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Unix Commands ls ls -a mkdir cd directory cd cd ~ cd ..

Meaning list files and directories list all files and directories make a directory change to named directory change to home-directory change to home-directory change to parent directory


display the path of the current directory

cp file1 file2 mv file1 file2 rm file rmdir directory cat file less file head file tail file grep 'keyword' file wc file command > file command >> file

copy file1 and call it file2 move or rename file1 to file2 remove a file remove a directory display a file display a file a page at a time display the first few lines of a file display the last few lines of a file search a file for keywords count number of lines/words/characters in file redirect standard output to a file append standard output to a file

command < file

redirect standard input from a file pipe the output of command1 to the input of

command1 | command2 command2 cat file1 file2 > file0 sort who ls -lag chmod [options] file command & ^C ^Z bg jobs fg %1 kill %1 ps kill 26152 concatenate file1 and file2 to file0 sort data list users currently logged in list access rights for all files change access rights for named file run command in background kill the job running in the foreground suspend the job running in the foreground background the suspended job list current jobs foreground job number 1 kill job number 1 list current processes kill process number 26152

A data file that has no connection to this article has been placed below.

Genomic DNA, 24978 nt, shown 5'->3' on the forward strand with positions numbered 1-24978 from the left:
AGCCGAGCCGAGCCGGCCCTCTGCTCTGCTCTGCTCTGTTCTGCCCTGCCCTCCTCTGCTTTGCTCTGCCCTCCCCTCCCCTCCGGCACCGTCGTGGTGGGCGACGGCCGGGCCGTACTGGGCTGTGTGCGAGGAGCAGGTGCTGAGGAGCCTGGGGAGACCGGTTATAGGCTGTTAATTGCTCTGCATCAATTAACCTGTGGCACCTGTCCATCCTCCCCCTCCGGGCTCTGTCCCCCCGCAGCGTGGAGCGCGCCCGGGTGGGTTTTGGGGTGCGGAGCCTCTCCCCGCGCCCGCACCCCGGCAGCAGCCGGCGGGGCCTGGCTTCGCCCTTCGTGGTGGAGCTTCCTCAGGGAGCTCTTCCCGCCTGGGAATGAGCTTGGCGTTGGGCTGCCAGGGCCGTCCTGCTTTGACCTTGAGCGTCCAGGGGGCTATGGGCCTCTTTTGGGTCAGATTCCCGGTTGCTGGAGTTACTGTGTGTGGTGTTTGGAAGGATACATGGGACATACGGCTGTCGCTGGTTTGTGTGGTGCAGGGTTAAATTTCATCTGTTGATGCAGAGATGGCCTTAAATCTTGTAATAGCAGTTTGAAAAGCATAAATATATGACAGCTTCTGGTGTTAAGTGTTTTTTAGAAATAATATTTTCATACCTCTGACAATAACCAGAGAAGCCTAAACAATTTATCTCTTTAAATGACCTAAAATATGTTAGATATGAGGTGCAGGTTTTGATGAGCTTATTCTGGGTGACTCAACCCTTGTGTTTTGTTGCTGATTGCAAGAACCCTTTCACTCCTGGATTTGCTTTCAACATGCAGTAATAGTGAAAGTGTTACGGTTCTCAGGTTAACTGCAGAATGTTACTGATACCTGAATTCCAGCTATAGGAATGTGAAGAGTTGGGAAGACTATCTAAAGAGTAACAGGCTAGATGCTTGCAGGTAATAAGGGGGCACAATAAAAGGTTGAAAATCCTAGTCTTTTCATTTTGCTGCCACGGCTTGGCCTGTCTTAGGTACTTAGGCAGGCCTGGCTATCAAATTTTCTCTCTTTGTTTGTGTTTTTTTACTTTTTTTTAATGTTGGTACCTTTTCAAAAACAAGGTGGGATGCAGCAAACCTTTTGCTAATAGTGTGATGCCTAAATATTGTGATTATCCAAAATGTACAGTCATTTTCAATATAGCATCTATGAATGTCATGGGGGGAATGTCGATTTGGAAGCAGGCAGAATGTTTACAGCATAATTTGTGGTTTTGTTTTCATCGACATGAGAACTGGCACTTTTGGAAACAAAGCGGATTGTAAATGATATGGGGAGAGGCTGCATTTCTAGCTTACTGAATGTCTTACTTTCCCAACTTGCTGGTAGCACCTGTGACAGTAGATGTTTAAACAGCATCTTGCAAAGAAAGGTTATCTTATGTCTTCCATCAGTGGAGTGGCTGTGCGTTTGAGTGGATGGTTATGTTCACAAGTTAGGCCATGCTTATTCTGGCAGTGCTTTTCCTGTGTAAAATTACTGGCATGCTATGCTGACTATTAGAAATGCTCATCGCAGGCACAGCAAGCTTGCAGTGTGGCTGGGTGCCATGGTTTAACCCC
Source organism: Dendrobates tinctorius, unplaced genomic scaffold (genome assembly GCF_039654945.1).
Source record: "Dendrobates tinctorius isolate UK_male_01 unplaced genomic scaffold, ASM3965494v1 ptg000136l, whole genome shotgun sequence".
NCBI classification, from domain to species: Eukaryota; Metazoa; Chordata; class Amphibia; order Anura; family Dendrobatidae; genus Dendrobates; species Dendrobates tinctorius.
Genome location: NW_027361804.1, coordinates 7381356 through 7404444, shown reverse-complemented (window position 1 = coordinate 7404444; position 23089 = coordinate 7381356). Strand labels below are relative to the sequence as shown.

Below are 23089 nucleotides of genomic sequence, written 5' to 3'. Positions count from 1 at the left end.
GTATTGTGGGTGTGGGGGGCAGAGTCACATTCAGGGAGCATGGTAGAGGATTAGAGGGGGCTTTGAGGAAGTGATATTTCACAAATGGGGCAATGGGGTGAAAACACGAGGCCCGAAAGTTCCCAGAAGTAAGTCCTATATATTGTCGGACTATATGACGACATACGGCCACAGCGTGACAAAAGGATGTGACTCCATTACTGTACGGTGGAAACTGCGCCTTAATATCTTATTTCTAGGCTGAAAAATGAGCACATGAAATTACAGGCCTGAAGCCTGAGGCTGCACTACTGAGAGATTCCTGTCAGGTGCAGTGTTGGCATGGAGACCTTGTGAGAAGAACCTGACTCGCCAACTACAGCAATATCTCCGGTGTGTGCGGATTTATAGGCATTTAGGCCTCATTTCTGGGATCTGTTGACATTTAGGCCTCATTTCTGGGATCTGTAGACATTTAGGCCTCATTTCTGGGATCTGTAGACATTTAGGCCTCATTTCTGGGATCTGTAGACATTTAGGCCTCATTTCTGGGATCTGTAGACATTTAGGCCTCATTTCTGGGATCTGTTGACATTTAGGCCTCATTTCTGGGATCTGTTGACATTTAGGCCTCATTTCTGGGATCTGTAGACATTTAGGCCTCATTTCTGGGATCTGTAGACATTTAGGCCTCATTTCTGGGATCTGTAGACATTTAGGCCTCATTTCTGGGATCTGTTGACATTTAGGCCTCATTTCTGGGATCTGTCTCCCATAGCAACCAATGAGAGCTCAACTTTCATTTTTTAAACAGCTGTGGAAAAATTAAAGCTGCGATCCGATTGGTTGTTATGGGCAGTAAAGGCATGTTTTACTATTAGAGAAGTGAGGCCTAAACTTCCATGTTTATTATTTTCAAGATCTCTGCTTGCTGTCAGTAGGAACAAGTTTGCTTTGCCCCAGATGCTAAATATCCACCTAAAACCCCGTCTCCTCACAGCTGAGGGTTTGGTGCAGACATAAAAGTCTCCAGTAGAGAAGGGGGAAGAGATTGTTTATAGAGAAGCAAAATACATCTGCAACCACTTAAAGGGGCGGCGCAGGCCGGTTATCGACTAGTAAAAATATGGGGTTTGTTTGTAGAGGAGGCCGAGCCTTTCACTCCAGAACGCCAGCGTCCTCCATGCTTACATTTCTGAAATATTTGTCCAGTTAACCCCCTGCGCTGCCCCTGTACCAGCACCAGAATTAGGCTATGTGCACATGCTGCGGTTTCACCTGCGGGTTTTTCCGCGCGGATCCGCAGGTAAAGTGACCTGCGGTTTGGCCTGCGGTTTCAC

Directories: File and directory paths in UNIX use the forward slash "/" to separate directory names in a path. examples: / /usr /usr/STRIM100 "root" directory directory usr (sub-directory of / "root" directory) STRIM100 is a subdirectory of /usr

Moving around the file system: pwd cd cd /usr/STRIM100 cd INIT of the current Show the "present working directory", or current directory. Change current directory to your HOME directory. Change current directory to /usr/STRIM100. Change current directory to INIT which is a sub-directory directory.

cd .. Change current directory to the parent directory of the current directory. cd $STRMWORK environment Change current directory to the directory defined by the variable 'STRMWORK'.

cd ~bob Change the current directory to the user bob's home directory (if you have permission).

Listing directory contents: ls ls -l list a directory list a directory in long ( detailed ) format

for example: $ ls -l drwxr-xr-x -rw-r--r-^ ^ | | | | | | | | | | ^ | | | | ^ | | | 4 cliff 1 cliff ^ | ^ | user user ^ | group 1024 Jun 18 09:40 WAITRON_EARNINGS 767392 Jun ^ | size ^ | date 6 14:28 scanlib.tar.gz ^ | time ^ | name

| owner

number of links to file or directory contents

permissions for world

permissions for members of group

| permissions for owner of file: r = read, w = write, x = execute -=no permission type of file: - = normal file, d=directory, l = symbolic link, and others...

ls -a start

List the current directory including hidden files. Hidden files

with "." ls -ld * using List all the file and directory names in the current directory